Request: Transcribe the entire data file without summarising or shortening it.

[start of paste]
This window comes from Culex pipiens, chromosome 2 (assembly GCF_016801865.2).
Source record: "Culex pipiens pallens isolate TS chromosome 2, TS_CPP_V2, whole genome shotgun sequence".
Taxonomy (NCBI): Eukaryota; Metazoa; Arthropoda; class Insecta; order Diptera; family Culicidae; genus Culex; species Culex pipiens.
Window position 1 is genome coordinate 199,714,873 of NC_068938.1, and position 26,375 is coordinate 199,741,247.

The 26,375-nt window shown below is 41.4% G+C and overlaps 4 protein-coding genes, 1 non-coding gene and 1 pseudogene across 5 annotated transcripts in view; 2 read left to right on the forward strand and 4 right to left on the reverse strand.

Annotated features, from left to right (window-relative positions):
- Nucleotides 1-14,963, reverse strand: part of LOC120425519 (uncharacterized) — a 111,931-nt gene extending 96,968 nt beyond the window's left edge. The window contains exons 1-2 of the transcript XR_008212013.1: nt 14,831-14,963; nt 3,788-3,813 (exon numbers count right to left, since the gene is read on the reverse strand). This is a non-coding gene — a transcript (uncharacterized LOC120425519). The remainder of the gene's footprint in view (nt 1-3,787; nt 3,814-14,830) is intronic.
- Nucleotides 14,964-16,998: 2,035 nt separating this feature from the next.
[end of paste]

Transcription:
This window comes from Culex pipiens, chromosome 2 (assembly GCF_016801865.2).
Source record: "Culex pipiens pallens isolate TS chromosome 2, TS_CPP_V2, whole genome shotgun sequence".
Taxonomy (NCBI): Eukaryota; Metazoa; Arthropoda; class Insecta; order Diptera; family Culicidae; genus Culex; species Culex pipiens.
Window position 1 is genome coordinate 199,714,873 of NC_068938.1, and position 26,375 is coordinate 199,741,247.

The 26,375-nt window shown below is 41.4% G+C and overlaps 4 protein-coding genes, 1 non-coding gene and 1 pseudogene across 5 annotated transcripts in view; 2 read left to right on the forward strand and 4 right to left on the reverse strand.

Annotated features, from left to right (window-relative positions):
- Nucleotides 1-14,963, reverse strand: part of LOC120425519 (uncharacterized) — a 111,931-nt gene extending 96,968 nt beyond the window's left edge. The window contains exons 1-2 of the transcript XR_008212013.1: nt 14,831-14,963; nt 3,788-3,813 (exon numbers count right to left, since the gene is read on the reverse strand). This is a non-coding gene — a transcript (uncharacterized LOC120425519). The remainder of the gene's footprint in view (nt 1-3,787; nt 3,814-14,830) is intronic.
- Nucleotides 14,964-16,998: 2,035 nt separating this feature from the next.